Date: January 1, 1983
Creator: Fliermans, C.B. & Harvey, R.S.
Partner: UNT Libraries Government Documents Department

Effects of anomalous transport on lower hybrid electron heating

Description: The transport of electron energy out of tokamaks is known to be far greater than that calculated using classical and neoclassical theory. However, low levels of non-axisymmetric magnetic field turbulence can couple the fast transport of electrons parallel to the magnetic field lines to radial transport, thus providing a plausible explanation for observed energy confinement. These models further predict that the electron loss rate is proportional to v/sub parallel bars/. This has subsequently been found to be consistent with data for runaway electrons in PLT, at energies up to 1 MeV. Recently it has been pointed out by Chan, Chiu and Ohkawa that anomalous transport processes should be taken into account in attempting to determine steady state electron distribution functions for cases involving RF electron tail heating, particularly in view of the v/sub parallel bars/ dependence of the loss rate. In this work these physical processes are modeled through a 2-D nonlinear program which describes the evolution of the electron distribution function in velocity magnitude; (v) and plasma radius (r), and which studies the efficiency of tail electron heating.
Date: February 1, 1981
Creator: McCoy, M.G. & Harvey, R.W.
Partner: UNT Libraries Government Documents Department

Life history, development processes, and energetics of the burrowing mayfly

Description: Dolania americana Edmunds and Traver is a burrowing mayfly known only from three coastal plain streams in the southeastern United States. In Upper Three Runs, a spring-fed blackwater stream in South Carolina, D. americana is the dominant mayfly species inhabiting the sandy substrate. Larvae are very distinct morphologically, being highly adapted for burrowing in sandy substrate. D. americana are predators and feed mainly on midge larvae. This paper describes quantitatively: (1) the bioenergetics and developmental dynamics of the larval stage; (2) adult emergence and fecundity; and (3) biochemical characteristics of the eggs. These data are used to delineate both the life history of D. americana and the overall importance of this species to energy flow in Upper Three Runs.
Date: January 1, 1979
Creator: Harvey, R.S.; Vannote, R.L. & Sweeney, B.W.
Partner: UNT Libraries Government Documents Department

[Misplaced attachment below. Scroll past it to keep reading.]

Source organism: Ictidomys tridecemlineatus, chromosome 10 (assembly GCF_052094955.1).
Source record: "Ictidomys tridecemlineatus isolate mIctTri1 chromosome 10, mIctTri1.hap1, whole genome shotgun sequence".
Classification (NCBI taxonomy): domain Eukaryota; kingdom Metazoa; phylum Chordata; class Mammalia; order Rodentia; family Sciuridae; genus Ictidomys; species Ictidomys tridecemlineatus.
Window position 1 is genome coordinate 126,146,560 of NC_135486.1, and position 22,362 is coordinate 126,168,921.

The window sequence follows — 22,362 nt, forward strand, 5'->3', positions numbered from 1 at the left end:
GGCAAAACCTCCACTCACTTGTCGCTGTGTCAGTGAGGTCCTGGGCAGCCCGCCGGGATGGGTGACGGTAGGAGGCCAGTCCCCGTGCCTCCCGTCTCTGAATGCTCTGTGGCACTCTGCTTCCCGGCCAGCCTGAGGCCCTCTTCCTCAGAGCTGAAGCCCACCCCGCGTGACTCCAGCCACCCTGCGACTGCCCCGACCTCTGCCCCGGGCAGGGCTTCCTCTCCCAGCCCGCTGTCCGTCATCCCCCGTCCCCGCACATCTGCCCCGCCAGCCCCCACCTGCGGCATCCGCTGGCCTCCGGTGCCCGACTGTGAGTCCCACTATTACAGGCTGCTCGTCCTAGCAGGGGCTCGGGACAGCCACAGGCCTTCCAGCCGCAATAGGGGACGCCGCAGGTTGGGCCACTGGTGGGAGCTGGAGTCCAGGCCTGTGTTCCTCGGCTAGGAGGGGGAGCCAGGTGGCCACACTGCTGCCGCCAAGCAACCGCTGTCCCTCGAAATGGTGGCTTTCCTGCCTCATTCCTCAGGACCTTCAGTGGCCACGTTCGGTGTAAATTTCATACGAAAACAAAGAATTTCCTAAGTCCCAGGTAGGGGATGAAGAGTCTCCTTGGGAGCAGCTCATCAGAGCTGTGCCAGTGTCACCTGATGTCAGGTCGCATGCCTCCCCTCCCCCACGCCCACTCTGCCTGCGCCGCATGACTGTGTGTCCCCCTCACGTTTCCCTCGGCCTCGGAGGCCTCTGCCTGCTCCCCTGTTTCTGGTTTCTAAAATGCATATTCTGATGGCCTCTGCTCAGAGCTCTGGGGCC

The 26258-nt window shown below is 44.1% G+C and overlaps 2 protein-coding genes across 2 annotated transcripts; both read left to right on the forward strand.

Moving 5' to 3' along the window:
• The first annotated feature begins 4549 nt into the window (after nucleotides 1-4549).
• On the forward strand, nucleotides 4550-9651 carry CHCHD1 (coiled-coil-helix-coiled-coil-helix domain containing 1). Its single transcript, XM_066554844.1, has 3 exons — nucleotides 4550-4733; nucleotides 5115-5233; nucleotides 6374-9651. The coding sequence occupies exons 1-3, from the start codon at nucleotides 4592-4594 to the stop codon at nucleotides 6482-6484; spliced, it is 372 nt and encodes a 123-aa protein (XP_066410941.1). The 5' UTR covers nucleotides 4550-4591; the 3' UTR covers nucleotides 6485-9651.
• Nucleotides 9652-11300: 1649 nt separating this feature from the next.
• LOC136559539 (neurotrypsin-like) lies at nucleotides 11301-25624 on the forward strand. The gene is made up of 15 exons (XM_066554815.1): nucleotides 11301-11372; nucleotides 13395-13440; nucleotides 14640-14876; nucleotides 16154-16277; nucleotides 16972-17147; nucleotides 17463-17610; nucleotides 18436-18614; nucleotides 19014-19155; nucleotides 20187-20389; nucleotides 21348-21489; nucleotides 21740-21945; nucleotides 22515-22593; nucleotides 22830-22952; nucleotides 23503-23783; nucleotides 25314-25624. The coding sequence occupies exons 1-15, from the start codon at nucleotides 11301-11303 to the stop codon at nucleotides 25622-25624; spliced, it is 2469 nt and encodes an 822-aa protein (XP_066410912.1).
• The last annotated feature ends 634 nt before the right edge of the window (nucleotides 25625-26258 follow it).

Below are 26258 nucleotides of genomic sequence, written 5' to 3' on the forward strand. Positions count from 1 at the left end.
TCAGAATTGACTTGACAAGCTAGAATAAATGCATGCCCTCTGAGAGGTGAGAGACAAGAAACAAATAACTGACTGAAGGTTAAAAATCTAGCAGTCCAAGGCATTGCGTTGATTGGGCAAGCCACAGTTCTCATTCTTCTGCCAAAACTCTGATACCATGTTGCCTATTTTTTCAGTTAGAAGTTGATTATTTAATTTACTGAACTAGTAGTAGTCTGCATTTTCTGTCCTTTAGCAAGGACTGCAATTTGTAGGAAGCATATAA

SNAP Programs. Quarterly Progress Report No. 4 for July 1 through September 30, 1960. Subtask 5.3 and Task 6

Description: Generator 2A the design of which was completed last quarter, was fabricated and electrically tested. The generator met all significant design requirements with the exception of the collector work function. During the preparations for environmental tests one of the leadthroughs falled. Metallographic examination revealed that it is necessary to make some design revisions of the leadthrough. Generator 2A was an experimental unit which led to the design of generator 2B. Specifically, the conclusions obtained from 2A confirmed certain processing methods applicable to future units. The latter unit includes provisions for remote control fueling, and its operation should attain anticipated performance characteristics (P/sub o/, w, T/sub e/, T/sub c/ and life). Critical areas of design, construction, and processing of 2B include the facillty for remote control fueling, the attainment of close interelectrode spacing and low collector work function, and the achievement of a rugged genenator. Accordingly, a vigorous theoretical and experimental approach was undertaken. A life test on generator lA was initiated and over 2100 hr of operating time was accumulated. The emitter was not aged prior to incorporation into the generator; as a result, the evaporation of barium from the emitter eventually reduced the diode internal resistance to the point where it was no longer feasible to continue the life test. The procedures for fueling a thermionic generator with a Cm/sup 242/ heat source were established. An activation device in which a work function of approximately 1.9 volts was achieved was designed, fabricated, and tested. These same techniques can be incorporated in a practical generator design. Following this test, the preliminary design of generator 2B was established, and development on the design was initiated. To date, considerable progress has been made in the development of purification processes for gram quantities of americium and curium. Design, fabrication, and installation of experimental ...